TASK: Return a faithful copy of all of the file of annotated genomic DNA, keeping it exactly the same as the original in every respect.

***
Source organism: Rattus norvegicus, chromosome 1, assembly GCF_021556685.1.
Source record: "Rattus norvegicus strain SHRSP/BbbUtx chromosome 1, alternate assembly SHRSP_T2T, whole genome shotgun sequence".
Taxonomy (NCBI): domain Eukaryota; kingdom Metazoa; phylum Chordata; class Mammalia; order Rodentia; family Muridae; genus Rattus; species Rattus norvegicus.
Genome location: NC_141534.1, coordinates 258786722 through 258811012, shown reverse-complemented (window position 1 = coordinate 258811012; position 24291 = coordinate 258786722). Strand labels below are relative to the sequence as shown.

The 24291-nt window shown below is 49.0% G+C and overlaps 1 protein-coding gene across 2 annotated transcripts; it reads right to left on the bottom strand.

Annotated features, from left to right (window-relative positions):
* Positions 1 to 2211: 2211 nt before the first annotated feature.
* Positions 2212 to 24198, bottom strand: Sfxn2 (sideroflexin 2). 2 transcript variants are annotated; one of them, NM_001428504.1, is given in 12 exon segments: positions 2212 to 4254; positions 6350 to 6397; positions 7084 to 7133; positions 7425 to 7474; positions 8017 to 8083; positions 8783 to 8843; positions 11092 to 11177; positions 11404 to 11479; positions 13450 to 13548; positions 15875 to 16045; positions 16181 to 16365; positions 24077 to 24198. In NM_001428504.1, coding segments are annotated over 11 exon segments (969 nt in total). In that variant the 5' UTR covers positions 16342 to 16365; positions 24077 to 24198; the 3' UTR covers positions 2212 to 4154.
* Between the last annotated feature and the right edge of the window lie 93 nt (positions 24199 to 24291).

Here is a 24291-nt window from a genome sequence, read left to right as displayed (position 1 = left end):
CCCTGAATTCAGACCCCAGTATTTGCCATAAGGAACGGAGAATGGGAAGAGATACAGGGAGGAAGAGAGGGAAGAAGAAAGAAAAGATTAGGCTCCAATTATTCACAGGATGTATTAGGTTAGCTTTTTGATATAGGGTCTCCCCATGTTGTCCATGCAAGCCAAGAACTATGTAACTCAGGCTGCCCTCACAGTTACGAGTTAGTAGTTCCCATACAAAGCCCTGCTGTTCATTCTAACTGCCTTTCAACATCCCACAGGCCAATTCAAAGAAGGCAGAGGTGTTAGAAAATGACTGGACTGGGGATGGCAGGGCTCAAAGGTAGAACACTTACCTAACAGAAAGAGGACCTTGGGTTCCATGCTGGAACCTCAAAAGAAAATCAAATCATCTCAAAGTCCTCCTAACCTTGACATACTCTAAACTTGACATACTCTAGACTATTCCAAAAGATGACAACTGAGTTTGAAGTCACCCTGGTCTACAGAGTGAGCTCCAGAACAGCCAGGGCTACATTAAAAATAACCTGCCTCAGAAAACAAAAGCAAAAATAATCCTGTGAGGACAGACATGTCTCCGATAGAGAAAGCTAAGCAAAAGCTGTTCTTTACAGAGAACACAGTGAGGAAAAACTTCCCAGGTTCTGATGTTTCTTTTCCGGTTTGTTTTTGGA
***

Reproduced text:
Source organism: Rattus norvegicus, chromosome 1, assembly GCF_021556685.1.
Source record: "Rattus norvegicus strain SHRSP/BbbUtx chromosome 1, alternate assembly SHRSP_T2T, whole genome shotgun sequence".
Taxonomy (NCBI): domain Eukaryota; kingdom Metazoa; phylum Chordata; class Mammalia; order Rodentia; family Muridae; genus Rattus; species Rattus norvegicus.
Genome location: NC_141534.1, coordinates 258786722 through 258811012, shown reverse-complemented (window position 1 = coordinate 258811012; position 24291 = coordinate 258786722). Strand labels below are relative to the sequence as shown.

The 24291-nt window shown below is 49.0% G+C and overlaps 1 protein-coding gene across 2 annotated transcripts; it reads right to left on the bottom strand.

Annotated features, from left to right (window-relative positions):
* Positions 1 to 2211: 2211 nt before the first annotated feature.
* Positions 2212 to 24198, bottom strand: Sfxn2 (sideroflexin 2). 2 transcript variants are annotated; one of them, NM_001428504.1, is given in 12 exon segments: positions 2212 to 4254; positions 6350 to 6397; positions 7084 to 7133; positions 7425 to 7474; positions 8017 to 8083; positions 8783 to 8843; positions 11092 to 11177; positions 11404 to 11479; positions 13450 to 13548; positions 15875 to 16045; positions 16181 to 16365; positions 24077 to 24198. In NM_001428504.1, coding segments are annotated over 11 exon segments (969 nt in total). In that variant the 5' UTR covers positions 16342 to 16365; positions 24077 to 24198; the 3' UTR covers positions 2212 to 4154.
* Between the last annotated feature and the right edge of the window lie 93 nt (positions 24199 to 24291).

Here is a 24291-nt window from a genome sequence, read left to right as displayed (position 1 = left end):
CCCTGAATTCAGACCCCAGTATTTGCCATAAGGAACGGAGAATGGGAAGAGATACAGGGAGGAAGAGAGGGAAGAAGAAAGAAAAGATTAGGCTCCAATTATTCACAGGATGTATTAGGTTAGCTTTTTGATATAGGGTCTCCCCATGTTGTCCATGCAAGCCAAGAACTATGTAACTCAGGCTGCCCTCACAGTTACGAGTTAGTAGTTCCCATACAAAGCCCTGCTGTTCATTCTAACTGCCTTTCAACATCCCACAGGCCAATTCAAAGAAGGCAGAGGTGTTAGAAAATGACTGGACTGGGGATGGCAGGGCTCAAAGGTAGAACACTTACCTAACAGAAAGAGGACCTTGGGTTCCATGCTGGAACCTCAAAAGAAAATCAAATCATCTCAAAGTCCTCCTAACCTTGACATACTCTAAACTTGACATACTCTAGACTATTCCAAAAGATGACAACTGAGTTTGAAGTCACCCTGGTCTACAGAGTGAGCTCCAGAACAGCCAGGGCTACATTAAAAATAACCTGCCTCAGAAAACAAAAGCAAAAATAATCCTGTGAGGACAGACATGTCTCCGATAGAGAAAGCTAAGCAAAAGCTGTTCTTTACAGAGAACACAGTGAGGAAAAACTTCCCAGGTTCTGATGTTTCTTTTCCGGTTTGTTTTTGGA